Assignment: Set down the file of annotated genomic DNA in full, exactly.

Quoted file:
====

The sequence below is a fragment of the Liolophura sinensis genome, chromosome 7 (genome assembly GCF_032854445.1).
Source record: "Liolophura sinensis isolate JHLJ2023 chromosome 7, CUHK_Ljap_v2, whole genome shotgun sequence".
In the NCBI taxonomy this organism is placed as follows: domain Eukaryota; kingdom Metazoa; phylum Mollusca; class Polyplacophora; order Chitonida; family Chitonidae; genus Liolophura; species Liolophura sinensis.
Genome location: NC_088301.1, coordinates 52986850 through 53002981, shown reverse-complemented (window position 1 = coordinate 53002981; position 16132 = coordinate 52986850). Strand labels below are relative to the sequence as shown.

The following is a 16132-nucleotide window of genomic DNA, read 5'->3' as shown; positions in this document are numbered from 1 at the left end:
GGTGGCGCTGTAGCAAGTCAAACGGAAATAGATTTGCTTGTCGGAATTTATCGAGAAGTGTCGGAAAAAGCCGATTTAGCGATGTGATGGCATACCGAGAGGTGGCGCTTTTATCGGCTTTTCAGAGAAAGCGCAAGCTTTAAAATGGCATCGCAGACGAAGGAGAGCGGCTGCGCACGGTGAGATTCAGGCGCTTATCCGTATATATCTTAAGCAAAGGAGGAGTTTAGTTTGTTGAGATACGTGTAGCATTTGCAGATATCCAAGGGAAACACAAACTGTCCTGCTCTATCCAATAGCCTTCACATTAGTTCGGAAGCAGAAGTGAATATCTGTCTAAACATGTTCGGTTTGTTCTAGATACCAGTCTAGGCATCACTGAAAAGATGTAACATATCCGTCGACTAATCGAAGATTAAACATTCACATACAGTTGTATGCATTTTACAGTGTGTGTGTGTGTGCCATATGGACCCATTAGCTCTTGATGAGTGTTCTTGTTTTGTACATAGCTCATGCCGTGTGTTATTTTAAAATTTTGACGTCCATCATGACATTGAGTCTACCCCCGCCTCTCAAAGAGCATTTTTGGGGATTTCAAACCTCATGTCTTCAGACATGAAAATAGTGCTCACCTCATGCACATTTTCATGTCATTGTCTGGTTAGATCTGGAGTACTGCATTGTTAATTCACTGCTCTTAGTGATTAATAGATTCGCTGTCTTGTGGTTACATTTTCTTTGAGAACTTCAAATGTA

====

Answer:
The sequence below is a fragment of the Liolophura sinensis genome, chromosome 7 (genome assembly GCF_032854445.1).
Source record: "Liolophura sinensis isolate JHLJ2023 chromosome 7, CUHK_Ljap_v2, whole genome shotgun sequence".
In the NCBI taxonomy this organism is placed as follows: domain Eukaryota; kingdom Metazoa; phylum Mollusca; class Polyplacophora; order Chitonida; family Chitonidae; genus Liolophura; species Liolophura sinensis.
Genome location: NC_088301.1, coordinates 52986850 through 53002981, shown reverse-complemented (window position 1 = coordinate 53002981; position 16132 = coordinate 52986850). Strand labels below are relative to the sequence as shown.

The following is a 16132-nucleotide window of genomic DNA, read 5'->3' as shown; positions in this document are numbered from 1 at the left end:
GGTGGCGCTGTAGCAAGTCAAACGGAAATAGATTTGCTTGTCGGAATTTATCGAGAAGTGTCGGAAAAAGCCGATTTAGCGATGTGATGGCATACCGAGAGGTGGCGCTTTTATCGGCTTTTCAGAGAAAGCGCAAGCTTTAAAATGGCATCGCAGACGAAGGAGAGCGGCTGCGCACGGTGAGATTCAGGCGCTTATCCGTATATATCTTAAGCAAAGGAGGAGTTTAGTTTGTTGAGATACGTGTAGCATTTGCAGATATCCAAGGGAAACACAAACTGTCCTGCTCTATCCAATAGCCTTCACATTAGTTCGGAAGCAGAAGTGAATATCTGTCTAAACATGTTCGGTTTGTTCTAGATACCAGTCTAGGCATCACTGAAAAGATGTAACATATCCGTCGACTAATCGAAGATTAAACATTCACATACAGTTGTATGCATTTTACAGTGTGTGTGTGTGTGCCATATGGACCCATTAGCTCTTGATGAGTGTTCTTGTTTTGTACATAGCTCATGCCGTGTGTTATTTTAAAATTTTGACGTCCATCATGACATTGAGTCTACCCCCGCCTCTCAAAGAGCATTTTTGGGGATTTCAAACCTCATGTCTTCAGACATGAAAATAGTGCTCACCTCATGCACATTTTCATGTCATTGTCTGGTTAGATCTGGAGTACTGCATTGTTAATTCACTGCTCTTAGTGATTAATAGATTCGCTGTCTTGTGGTTACATTTTCTTTGAGAACTTCAAATGTA